Saturday, November 2, 2013

Sharp - Thoughts on sharpening stones

I was a belt sander and sandpaper guy. I mean, if it was good enough for Chris Becksvoort, it was good enough for me. This was back in the 80's. Kind of a moot point anyways because I had no money for fancy new sharpening stones and for some reason old oilstones just weren't on my radar. I read all of the magazines back then, and I don't really remember any serious talk about oilstones. I have no idea why, probably too old fashioned. I think that people were just getting exposed to the whole waterstone thing. Man-made ones, of course. The natural ones were for crazy folk (still true, I suppose).

So fast foreword a few decades and we sell our sailboat and we probably will not get another. Finally! An end to sanding! Time to tune up the old hand planes, an old Stanley 60 1/2 block plane and an even older Ott horned German smooth plane.


trocken holz unser stolz, Friedrich Ott & Co.
I also bought some great Port Orford Cedar to use in fixing up an old rowing skiff. Turns out that this wood can be, shall we say, difficult to plane. But if your tools are sharp, WOW! Really nice. Smells good too. Then I thought, "what tools can get REALLY sharp? Oh yeah, laminated steel......". Well, you get the picture.

So Japanese tools can get really sharp, sure. Of course, then you have to sharpen the dang things. Sandpaper on glass worked fine for the thin and relatively soft western style plane irons but wasn't cutting it for the Japanese tools. The problem was that even though they have these big honkin' bevels, I kept getting a rocker that made sharpening right to the edge difficult.  I eventually decided that this was due to the thickness of the paper used for the backing on the sandpaper. It is just too thick for precision work, creating in effect a very slight wave deformation in front of the leading edge of the blade. Likely a high quality lapping film and a very light touch would work well, but there is still the issue of adhesive film thickness. It seemed insane to me, but when you are talking about REALLY sharp things, you end up using numbers akin to a vanishing horizon. Smaller and smaller, an infinity of divisions.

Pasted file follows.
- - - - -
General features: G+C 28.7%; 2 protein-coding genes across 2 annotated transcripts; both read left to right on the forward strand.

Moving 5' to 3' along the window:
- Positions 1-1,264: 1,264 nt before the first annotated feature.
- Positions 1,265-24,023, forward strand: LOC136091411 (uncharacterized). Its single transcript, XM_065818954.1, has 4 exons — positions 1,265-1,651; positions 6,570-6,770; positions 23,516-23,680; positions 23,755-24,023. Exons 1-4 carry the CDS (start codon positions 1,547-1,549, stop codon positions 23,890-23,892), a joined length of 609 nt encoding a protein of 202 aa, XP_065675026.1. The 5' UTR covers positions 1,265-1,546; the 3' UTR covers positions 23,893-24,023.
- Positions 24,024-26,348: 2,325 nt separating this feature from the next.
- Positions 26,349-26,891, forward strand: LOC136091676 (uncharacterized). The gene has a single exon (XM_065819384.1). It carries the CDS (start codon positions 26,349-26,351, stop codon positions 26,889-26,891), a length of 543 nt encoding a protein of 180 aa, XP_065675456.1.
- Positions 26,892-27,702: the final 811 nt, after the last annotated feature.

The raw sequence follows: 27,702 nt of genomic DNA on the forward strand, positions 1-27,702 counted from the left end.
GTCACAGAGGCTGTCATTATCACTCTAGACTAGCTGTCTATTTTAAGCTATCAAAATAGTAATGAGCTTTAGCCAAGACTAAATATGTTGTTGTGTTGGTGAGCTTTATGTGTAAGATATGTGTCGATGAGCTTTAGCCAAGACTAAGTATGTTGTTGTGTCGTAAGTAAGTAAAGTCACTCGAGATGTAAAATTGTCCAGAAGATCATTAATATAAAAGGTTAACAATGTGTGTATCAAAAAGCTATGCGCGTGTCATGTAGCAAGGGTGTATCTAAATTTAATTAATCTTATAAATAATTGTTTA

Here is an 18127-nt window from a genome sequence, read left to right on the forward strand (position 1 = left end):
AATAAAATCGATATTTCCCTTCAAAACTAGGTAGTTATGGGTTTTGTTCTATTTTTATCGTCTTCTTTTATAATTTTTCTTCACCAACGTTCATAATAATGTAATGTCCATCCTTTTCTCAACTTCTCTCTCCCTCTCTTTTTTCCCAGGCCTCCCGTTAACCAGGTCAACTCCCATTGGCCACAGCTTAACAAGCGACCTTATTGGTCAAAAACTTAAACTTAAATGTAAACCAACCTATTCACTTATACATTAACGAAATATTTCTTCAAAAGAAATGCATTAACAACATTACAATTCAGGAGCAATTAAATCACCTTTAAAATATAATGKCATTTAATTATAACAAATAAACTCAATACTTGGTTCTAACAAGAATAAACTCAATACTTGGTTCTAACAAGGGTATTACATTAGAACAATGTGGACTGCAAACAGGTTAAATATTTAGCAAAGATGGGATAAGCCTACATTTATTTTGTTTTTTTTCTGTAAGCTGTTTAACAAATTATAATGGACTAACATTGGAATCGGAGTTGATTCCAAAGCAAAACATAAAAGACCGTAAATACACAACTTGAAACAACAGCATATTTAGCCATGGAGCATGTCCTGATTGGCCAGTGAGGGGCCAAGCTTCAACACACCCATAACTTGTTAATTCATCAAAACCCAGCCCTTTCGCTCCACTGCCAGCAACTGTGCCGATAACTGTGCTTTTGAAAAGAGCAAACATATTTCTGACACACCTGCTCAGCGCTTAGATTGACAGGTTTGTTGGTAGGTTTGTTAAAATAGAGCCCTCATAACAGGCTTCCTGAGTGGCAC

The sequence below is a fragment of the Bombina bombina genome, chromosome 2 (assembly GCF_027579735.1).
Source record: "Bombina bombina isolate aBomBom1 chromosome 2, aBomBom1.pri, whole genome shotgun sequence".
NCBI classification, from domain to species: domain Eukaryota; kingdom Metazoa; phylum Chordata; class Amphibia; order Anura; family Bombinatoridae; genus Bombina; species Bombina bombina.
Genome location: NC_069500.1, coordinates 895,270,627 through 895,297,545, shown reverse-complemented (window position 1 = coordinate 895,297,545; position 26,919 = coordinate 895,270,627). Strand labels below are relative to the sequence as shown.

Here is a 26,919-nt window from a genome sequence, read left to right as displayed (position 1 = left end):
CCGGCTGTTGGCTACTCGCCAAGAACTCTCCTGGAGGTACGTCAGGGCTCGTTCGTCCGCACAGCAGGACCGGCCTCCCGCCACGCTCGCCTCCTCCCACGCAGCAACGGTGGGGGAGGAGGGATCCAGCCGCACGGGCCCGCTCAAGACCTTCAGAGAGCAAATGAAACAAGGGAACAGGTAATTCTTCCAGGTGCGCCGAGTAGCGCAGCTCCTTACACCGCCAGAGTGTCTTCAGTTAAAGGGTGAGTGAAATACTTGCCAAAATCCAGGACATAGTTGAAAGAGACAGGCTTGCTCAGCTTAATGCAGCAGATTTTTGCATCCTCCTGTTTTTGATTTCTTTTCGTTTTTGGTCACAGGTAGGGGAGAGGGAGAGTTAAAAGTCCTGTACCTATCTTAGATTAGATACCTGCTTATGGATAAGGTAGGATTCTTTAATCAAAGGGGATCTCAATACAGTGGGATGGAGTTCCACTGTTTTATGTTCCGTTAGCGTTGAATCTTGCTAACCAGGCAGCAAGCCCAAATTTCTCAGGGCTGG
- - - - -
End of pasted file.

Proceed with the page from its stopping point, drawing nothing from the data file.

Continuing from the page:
I felt that I was hitting a wall in the sharp tool department, particularly in the coarser grit (Ha! I used to think that 100 was coarse, now it's 1000 that is coarse) and I was using a lot of sandpaper @ $1/ sheet. Then I bought an old mystery stone from a seller in Japan.

150-75-22 mm and ready for action, start from 600 grit diamond. Notice the uniformly shiny bevel.
He said that it was a natural stone, but wouldn't say for sure because he was selling it as received and it had not been cleaned up (WAY too common with Ebay sellers everywhere! WTF! It's like a contest to see just how cleverly they can mislead without getting called on it! What is wrong with people?!). It was an artificial as I suspected, my first waterstone and it was FAST, and it defined a cool line between the hard steel cutting edge and the softer iron backing.

Soft, muddy and fast, this took about 20 seconds. Cool lamination weld/line!

This effect is due to the physics of how the various metals abrade and interact with the small particulates that are an inherent byproduct of sharpening. Most abrasives are designed for maximum hardness and longevity. Sand paper, oilstones and man-made waterstones are all intended to perform the same function (abrade metal), bu they each behave in a very different fashion. Sharp abrasive particles are essentially stuck to a carrier. Sand glued to a board. The particles wear in use, the sharp edges get rounded, until they lose nearly all of their cutting ability. Time for a new piece of sandpaper.

Oilstones and waterstones are pretty close to being the same thing, they just differ in the carrier matrix that binds the abrasive particles together. Broad strokes here. Both have sharp abrasive qualities, but the waterstone's abrasives are more loosely held. They break free in use, exposing new sharp particles so they tend to cut very fast. The particles also roll around on the surface and that is what gives the differential appearance to the steel and iron laminations.